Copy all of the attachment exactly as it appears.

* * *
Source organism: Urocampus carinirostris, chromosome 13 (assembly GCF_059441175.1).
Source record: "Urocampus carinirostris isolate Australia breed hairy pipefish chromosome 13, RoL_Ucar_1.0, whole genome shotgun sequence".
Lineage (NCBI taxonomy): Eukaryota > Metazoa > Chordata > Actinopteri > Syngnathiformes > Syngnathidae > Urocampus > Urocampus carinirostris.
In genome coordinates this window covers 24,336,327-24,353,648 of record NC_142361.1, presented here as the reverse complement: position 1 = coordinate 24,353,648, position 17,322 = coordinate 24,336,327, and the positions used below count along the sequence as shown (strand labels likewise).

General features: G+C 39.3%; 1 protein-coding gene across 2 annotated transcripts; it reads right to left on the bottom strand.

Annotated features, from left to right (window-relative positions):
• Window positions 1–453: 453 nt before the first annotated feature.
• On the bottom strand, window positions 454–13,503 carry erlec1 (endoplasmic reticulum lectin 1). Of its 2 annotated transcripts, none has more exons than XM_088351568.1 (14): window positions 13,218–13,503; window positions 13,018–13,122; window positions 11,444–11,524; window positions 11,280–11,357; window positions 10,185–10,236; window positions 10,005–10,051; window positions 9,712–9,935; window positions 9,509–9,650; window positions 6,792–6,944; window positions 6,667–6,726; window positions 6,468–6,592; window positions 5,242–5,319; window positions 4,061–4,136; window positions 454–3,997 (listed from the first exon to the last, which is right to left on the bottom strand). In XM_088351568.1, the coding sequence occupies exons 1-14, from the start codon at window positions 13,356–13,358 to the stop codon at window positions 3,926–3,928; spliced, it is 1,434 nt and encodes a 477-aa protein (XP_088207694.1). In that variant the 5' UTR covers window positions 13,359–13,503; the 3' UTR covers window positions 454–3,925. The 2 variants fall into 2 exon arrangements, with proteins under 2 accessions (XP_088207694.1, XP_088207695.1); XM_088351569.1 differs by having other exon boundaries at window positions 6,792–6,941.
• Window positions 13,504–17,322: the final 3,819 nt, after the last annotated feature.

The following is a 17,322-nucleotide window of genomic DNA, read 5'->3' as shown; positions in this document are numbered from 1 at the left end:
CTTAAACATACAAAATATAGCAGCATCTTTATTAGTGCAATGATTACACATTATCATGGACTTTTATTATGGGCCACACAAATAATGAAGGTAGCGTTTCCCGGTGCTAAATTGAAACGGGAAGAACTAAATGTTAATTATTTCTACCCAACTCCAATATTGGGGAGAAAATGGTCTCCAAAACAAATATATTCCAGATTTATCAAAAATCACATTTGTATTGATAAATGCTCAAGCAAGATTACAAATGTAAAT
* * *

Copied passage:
Source organism: Urocampus carinirostris, chromosome 13 (assembly GCF_059441175.1).
Source record: "Urocampus carinirostris isolate Australia breed hairy pipefish chromosome 13, RoL_Ucar_1.0, whole genome shotgun sequence".
Lineage (NCBI taxonomy): Eukaryota > Metazoa > Chordata > Actinopteri > Syngnathiformes > Syngnathidae > Urocampus > Urocampus carinirostris.
In genome coordinates this window covers 24,336,327-24,353,648 of record NC_142361.1, presented here as the reverse complement: position 1 = coordinate 24,353,648, position 17,322 = coordinate 24,336,327, and the positions used below count along the sequence as shown (strand labels likewise).

General features: G+C 39.3%; 1 protein-coding gene across 2 annotated transcripts; it reads right to left on the bottom strand.

Annotated features, from left to right (window-relative positions):
• Window positions 1–453: 453 nt before the first annotated feature.
• On the bottom strand, window positions 454–13,503 carry erlec1 (endoplasmic reticulum lectin 1). Of its 2 annotated transcripts, none has more exons than XM_088351568.1 (14): window positions 13,218–13,503; window positions 13,018–13,122; window positions 11,444–11,524; window positions 11,280–11,357; window positions 10,185–10,236; window positions 10,005–10,051; window positions 9,712–9,935; window positions 9,509–9,650; window positions 6,792–6,944; window positions 6,667–6,726; window positions 6,468–6,592; window positions 5,242–5,319; window positions 4,061–4,136; window positions 454–3,997 (listed from the first exon to the last, which is right to left on the bottom strand). In XM_088351568.1, the coding sequence occupies exons 1-14, from the start codon at window positions 13,356–13,358 to the stop codon at window positions 3,926–3,928; spliced, it is 1,434 nt and encodes a 477-aa protein (XP_088207694.1). In that variant the 5' UTR covers window positions 13,359–13,503; the 3' UTR covers window positions 454–3,925. The 2 variants fall into 2 exon arrangements, with proteins under 2 accessions (XP_088207694.1, XP_088207695.1); XM_088351569.1 differs by having other exon boundaries at window positions 6,792–6,941.
• Window positions 13,504–17,322: the final 3,819 nt, after the last annotated feature.

The following is a 17,322-nucleotide window of genomic DNA, read 5'->3' as shown; positions in this document are numbered from 1 at the left end:
CTTAAACATACAAAATATAGCAGCATCTTTATTAGTGCAATGATTACACATTATCATGGACTTTTATTATGGGCCACACAAATAATGAAGGTAGCGTTTCCCGGTGCTAAATTGAAACGGGAAGAACTAAATGTTAATTATTTCTACCCAACTCCAATATTGGGGAGAAAATGGTCTCCAAAACAAATATATTCCAGATTTATCAAAAATCACATTTGTATTGATAAATGCTCAAGCAAGATTACAAATGTAAAT